More than 80 percent of smokers living in spaces supported by Housing and Urban Development (HUD) in Milwaukee reported they made at least one positive change to their tobacco use thanks to the 2018 rule prohibiting smoking within 25 feet of HUD housing.
The results from a survey, conducted by a coalition led by the Wisconsin African American Tobacco Prevention Network (WAATPN) and including UW-CTRI—were published in the journal Preventive Medicine Reports.
The survey of 574 HUD residents in 2019 also showed that nearly half tried to quit or cut down, and 6.4 percent successfully quit. A third took their smokes 25 feet away from the building, while a fifth made no change.
Still, the HUD rule went a long way towards clearing the air many breathe in their residence. For example, while only 38 percent of respondents said they never smelled smoke in their place before the policy, 58 percent said they smelled clean air all the time in their residence after the policy.
WAATPN Director Lorraine Lathen, lead author of the paper, and UW-CTRI Researcher and co-author Dr. Bruce Christiansen, presented on a web meeting to the national Cessation Workgroup, comprised of public health officials from across the federal government. Lathen said one challenge was how to reach HUD residents and convince them to take the survey.
So they partnered on events, in one case joining in on an event held by HUD residents who wore all white clothing but needed a photographer; so the survey group served as the photographers in exchange for the residents completing the HUD smoke-free housing survey.
“Other examples of events include a movie night, fish fries, and a mobile library event,” Lathen said. “Incentives included movie treats and snacks, lunch or dinner, household cleaning products, beauty supplies and children’s books.” They also followed the Pick ‘N Save food trucks that travel to public housing sites so residents could purchase fresh produce and food at a reduced cost.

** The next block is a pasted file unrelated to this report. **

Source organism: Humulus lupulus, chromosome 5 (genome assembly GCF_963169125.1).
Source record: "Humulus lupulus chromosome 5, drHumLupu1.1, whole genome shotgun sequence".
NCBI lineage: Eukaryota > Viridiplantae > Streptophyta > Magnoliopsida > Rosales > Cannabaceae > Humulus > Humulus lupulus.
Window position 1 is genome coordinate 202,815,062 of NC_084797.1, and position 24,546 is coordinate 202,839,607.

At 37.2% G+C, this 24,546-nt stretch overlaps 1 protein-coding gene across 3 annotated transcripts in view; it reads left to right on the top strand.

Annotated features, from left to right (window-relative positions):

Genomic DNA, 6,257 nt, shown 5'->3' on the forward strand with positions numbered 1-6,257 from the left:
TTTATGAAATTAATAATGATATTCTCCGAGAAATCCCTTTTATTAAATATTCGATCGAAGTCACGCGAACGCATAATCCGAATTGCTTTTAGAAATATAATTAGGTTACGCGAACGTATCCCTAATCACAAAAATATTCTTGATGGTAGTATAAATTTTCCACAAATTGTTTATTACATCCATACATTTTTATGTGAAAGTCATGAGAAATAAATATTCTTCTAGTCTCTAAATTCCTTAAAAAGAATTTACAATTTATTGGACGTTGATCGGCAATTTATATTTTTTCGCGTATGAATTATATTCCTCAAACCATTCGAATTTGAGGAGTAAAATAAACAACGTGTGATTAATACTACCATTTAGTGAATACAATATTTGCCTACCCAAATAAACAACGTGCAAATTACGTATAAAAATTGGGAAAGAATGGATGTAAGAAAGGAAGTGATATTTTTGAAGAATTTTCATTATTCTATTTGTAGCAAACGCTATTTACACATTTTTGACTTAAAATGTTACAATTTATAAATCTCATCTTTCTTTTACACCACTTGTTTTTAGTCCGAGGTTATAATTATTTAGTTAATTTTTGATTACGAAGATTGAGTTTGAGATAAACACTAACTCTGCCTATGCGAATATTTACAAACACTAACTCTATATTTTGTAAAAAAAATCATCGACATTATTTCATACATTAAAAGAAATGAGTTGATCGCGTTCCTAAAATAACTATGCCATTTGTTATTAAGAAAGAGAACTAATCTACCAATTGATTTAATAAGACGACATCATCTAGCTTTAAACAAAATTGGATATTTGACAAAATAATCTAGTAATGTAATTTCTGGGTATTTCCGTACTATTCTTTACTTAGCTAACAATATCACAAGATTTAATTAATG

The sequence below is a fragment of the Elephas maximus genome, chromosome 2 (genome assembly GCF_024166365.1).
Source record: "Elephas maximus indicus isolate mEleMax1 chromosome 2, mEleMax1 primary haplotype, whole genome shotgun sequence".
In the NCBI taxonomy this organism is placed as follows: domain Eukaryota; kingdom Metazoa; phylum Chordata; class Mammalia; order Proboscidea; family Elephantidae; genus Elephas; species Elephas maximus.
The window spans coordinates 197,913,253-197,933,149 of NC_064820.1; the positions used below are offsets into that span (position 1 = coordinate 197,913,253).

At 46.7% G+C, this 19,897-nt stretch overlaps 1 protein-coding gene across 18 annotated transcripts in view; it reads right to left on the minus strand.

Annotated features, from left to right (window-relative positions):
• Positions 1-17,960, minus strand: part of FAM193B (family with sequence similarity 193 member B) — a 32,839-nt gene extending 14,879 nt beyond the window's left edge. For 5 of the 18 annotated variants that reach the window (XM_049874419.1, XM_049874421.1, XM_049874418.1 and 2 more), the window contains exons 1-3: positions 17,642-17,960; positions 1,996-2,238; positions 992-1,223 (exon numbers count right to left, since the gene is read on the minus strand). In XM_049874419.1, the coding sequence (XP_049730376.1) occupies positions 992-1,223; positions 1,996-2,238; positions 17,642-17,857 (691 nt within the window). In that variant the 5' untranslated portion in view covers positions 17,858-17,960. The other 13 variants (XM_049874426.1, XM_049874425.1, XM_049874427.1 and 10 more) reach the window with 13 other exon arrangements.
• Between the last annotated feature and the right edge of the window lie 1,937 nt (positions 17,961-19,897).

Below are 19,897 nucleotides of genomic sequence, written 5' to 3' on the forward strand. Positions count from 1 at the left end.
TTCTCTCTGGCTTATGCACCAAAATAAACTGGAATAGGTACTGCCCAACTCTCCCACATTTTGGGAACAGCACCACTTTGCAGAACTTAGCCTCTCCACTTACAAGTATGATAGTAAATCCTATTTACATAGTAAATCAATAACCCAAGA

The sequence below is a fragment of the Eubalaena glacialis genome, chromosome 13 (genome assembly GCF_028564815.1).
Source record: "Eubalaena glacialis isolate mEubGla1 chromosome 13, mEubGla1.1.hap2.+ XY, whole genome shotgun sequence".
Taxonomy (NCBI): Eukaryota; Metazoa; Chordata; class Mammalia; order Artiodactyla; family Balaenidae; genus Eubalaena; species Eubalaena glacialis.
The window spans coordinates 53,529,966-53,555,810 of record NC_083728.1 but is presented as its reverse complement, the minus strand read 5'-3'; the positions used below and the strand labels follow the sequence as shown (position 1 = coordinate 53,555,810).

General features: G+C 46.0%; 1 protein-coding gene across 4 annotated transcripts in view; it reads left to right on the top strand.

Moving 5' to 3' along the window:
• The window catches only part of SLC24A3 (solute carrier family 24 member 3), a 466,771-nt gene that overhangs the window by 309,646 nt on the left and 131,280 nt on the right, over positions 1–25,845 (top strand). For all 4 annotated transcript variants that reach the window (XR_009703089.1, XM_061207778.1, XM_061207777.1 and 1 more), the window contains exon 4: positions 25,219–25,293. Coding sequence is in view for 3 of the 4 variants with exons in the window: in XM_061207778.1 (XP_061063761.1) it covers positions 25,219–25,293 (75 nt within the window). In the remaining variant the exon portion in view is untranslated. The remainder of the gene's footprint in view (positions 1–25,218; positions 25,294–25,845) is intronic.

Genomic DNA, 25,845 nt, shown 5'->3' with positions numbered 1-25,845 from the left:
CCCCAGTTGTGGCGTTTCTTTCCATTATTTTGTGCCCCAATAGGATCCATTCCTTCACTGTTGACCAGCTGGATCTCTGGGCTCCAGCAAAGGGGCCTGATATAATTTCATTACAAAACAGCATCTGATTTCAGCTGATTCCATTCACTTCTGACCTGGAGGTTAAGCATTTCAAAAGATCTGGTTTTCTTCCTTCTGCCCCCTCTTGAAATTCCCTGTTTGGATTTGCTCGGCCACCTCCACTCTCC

“We had a modest budget, but we found ways to make it work,” Lathen said.
They used online surveys on tablets and paper surveys. They took less than 10 minutes to complete and 94 percent were completed.
Project partners included people from the Housing Authority of the City of Milwaukee, the Milwaukee Health Department, American Lung Association, Hayat Pharmacy, UW-CTRI and WAATPN. The data collectors included Brenda Alexander, Keitha Bradley, Anthony Carter, Shirley Johnson, Florence Reeding, and Joan Ward. It also got a boost from student interns from groups like Area Health Education Centers, the UW School of Medicine and Public Health, and FACT.
“We’d love to replicate this model throughout Wisconsin and the nation,” Lathen said.
After the survey was completed, the survey team (right) corrected misinformation about the HUD tobacco rule and disseminated resources to help residents quit smoking. While about 75 percent knew the policy well, additional promotion may be necessary to reach the remaining 25 percent. For example, 42 percent (about 239 residents) did not think or did not know that the policy applied to e-cigarettes. (It does in Milwaukee.) Nearly a third thought the policy did not apply to private patios and balconies or did not know. Half thought the policy applied to the nicotine patch or did not know.
Representatives from throughout the federal government were impressed with the work and pleased to hear the mostly positive feedback. Yet they know more work is yet to be done with residents who aren’t complying.
“A single smoke-free violation is not a reason to evict,” said Leroy Ferguson of HUD. He added that HUD is not out to take a punitive approach and to evict people for smoking within 25 feet of the residences. Instead, they want to work with the person to follow the HUD rule.
If there are other violations going on, those are addressed separately; if not fixed, it could lead to not renewing their lease, Ferguson said. But the focus is on helping the HUD resident to either quit smoking or respectfully follow the HUD smoke-free air law.
Lathen LS, Plears ML, Shartle EL, Conner KL, Fiore MC, Christiansen BA. The HUD Smoke-Free Rule: Perceptions of Residents Post-Implementation. Preventive Medicine Reports. 2020:101159.